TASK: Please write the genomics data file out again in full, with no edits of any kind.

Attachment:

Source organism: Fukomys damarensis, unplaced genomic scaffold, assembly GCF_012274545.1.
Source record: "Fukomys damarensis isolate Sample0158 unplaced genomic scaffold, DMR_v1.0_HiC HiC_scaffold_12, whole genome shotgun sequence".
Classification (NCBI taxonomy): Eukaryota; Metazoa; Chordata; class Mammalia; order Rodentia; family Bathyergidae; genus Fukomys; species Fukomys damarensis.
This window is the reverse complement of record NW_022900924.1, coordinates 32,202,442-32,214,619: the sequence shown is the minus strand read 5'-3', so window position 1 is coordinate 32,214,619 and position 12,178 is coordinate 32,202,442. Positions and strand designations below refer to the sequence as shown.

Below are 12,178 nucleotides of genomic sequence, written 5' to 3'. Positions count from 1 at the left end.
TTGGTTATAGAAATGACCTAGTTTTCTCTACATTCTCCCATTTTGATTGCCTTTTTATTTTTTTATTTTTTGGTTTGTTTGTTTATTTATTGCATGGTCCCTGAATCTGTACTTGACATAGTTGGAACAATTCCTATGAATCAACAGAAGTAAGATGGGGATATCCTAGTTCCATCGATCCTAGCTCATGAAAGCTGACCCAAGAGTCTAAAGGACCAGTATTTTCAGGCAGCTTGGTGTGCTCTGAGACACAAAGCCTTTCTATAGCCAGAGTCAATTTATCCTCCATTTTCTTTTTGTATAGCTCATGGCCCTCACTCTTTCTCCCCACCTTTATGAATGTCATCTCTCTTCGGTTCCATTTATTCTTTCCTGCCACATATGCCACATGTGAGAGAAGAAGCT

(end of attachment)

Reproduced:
Source organism: Fukomys damarensis, unplaced genomic scaffold, assembly GCF_012274545.1.
Source record: "Fukomys damarensis isolate Sample0158 unplaced genomic scaffold, DMR_v1.0_HiC HiC_scaffold_12, whole genome shotgun sequence".
Classification (NCBI taxonomy): Eukaryota; Metazoa; Chordata; class Mammalia; order Rodentia; family Bathyergidae; genus Fukomys; species Fukomys damarensis.
This window is the reverse complement of record NW_022900924.1, coordinates 32,202,442-32,214,619: the sequence shown is the minus strand read 5'-3', so window position 1 is coordinate 32,214,619 and position 12,178 is coordinate 32,202,442. Positions and strand designations below refer to the sequence as shown.

Below are 12,178 nucleotides of genomic sequence, written 5' to 3'. Positions count from 1 at the left end.
TTGGTTATAGAAATGACCTAGTTTTCTCTACATTCTCCCATTTTGATTGCCTTTTTATTTTTTTATTTTTTGGTTTGTTTGTTTATTTATTGCATGGTCCCTGAATCTGTACTTGACATAGTTGGAACAATTCCTATGAATCAACAGAAGTAAGATGGGGATATCCTAGTTCCATCGATCCTAGCTCATGAAAGCTGACCCAAGAGTCTAAAGGACCAGTATTTTCAGGCAGCTTGGTGTGCTCTGAGACACAAAGCCTTTCTATAGCCAGAGTCAATTTATCCTCCATTTTCTTTTTGTATAGCTCATGGCCCTCACTCTTTCTCCCCACCTTTATGAATGTCATCTCTCTTCGGTTCCATTTATTCTTTCCTGCCACATATGCCACATGTGAGAGAAGAAGCT